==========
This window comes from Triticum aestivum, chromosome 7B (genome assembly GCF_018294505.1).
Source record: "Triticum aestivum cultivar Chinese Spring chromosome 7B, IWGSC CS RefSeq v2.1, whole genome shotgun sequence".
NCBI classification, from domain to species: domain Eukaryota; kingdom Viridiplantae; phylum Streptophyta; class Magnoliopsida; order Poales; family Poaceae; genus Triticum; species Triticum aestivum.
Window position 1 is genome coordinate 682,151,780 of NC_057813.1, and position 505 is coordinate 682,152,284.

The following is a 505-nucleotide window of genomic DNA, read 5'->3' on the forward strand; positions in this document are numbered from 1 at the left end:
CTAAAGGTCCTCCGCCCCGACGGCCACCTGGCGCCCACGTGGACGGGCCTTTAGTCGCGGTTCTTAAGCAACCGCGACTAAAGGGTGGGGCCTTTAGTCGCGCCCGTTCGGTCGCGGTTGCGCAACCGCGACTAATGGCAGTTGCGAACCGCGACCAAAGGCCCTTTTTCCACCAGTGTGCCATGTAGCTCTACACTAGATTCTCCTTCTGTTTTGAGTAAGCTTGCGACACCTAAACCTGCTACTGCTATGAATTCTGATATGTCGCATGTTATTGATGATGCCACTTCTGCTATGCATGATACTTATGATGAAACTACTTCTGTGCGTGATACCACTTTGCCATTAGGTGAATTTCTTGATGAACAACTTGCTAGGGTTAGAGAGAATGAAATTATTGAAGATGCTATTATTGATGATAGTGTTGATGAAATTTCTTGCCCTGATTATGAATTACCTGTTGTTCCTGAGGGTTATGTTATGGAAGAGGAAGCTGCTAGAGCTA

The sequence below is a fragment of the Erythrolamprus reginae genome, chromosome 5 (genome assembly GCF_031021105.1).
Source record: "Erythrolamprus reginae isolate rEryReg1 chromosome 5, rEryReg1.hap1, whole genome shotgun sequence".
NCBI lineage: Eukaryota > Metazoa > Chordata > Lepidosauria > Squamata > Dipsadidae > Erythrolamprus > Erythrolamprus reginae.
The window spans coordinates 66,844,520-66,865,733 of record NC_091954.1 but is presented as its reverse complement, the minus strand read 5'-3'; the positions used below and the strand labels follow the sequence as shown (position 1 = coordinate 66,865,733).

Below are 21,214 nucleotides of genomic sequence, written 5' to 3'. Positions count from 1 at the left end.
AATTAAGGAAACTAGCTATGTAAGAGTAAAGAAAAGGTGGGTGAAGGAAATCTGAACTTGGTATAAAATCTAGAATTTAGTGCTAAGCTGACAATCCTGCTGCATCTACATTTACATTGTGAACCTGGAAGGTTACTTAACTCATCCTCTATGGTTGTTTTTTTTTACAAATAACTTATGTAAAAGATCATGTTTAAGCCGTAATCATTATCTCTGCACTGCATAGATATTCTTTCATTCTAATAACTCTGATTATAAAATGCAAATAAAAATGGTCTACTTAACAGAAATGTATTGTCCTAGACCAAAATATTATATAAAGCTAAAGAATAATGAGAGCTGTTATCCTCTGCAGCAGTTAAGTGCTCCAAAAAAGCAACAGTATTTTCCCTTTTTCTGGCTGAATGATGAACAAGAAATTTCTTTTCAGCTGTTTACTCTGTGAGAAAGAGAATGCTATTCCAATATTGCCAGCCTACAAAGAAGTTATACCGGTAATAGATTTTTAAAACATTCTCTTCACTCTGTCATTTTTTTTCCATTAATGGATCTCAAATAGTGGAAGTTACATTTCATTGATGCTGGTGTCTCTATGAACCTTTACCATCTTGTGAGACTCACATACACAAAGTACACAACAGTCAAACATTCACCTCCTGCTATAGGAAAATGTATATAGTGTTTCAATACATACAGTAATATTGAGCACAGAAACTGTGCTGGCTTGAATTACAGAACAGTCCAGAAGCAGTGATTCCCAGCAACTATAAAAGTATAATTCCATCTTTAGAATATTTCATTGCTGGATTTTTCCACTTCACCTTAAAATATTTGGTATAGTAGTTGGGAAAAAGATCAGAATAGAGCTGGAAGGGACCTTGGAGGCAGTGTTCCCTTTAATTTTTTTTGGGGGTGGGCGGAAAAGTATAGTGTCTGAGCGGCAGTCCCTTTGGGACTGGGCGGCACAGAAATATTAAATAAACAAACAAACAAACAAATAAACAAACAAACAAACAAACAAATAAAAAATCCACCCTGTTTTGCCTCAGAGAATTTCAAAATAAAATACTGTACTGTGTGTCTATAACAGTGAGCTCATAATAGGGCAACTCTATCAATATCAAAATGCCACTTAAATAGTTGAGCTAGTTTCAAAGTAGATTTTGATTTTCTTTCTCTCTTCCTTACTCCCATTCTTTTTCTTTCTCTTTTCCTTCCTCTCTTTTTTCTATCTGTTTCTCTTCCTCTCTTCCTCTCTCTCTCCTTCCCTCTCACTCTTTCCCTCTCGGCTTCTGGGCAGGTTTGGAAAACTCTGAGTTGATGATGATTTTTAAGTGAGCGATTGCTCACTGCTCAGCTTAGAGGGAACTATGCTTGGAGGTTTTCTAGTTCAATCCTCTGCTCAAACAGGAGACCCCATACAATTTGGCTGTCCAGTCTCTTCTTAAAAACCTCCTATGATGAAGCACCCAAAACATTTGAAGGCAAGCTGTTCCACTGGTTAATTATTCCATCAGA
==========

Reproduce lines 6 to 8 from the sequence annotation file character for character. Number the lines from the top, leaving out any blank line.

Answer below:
CTAAAGGTCCTCCGCCCCGACGGCCACCTGGCGCCCACGTGGACGGGCCTTTAGTCGCGGTTCTTAAGCAACCGCGACTAAAGGGTGGGGCCTTTAGTCGCGCCCGTTCGGTCGCGGTTGCGCAACCGCGACTAATGGCAGTTGCGAACCGCGACCAAAGGCCCTTTTTCCACCAGTGTGCCATGTAGCTCTACACTAGATTCTCCTTCTGTTTTGAGTAAGCTTGCGACACCTAAACCTGCTACTGCTATGAATTCTGATATGTCGCATGTTATTGATGATGCCACTTCTGCTATGCATGATACTTATGATGAAACTACTTCTGTGCGTGATACCACTTTGCCATTAGGTGAATTTCTTGATGAACAACTTGCTAGGGTTAGAGAGAATGAAATTATTGAAGATGCTATTATTGATGATAGTGTTGATGAAATTTCTTGCCCTGATTATGAATTACCTGTTGTTCCTGAGGGTTATGTTATGGAAGAGGAAGCTGCTAGAGCTA

The sequence below is a fragment of the Erythrolamprus reginae genome, chromosome 5 (genome assembly GCF_031021105.1).
Source record: "Erythrolamprus reginae isolate rEryReg1 chromosome 5, rEryReg1.hap1, whole genome shotgun sequence".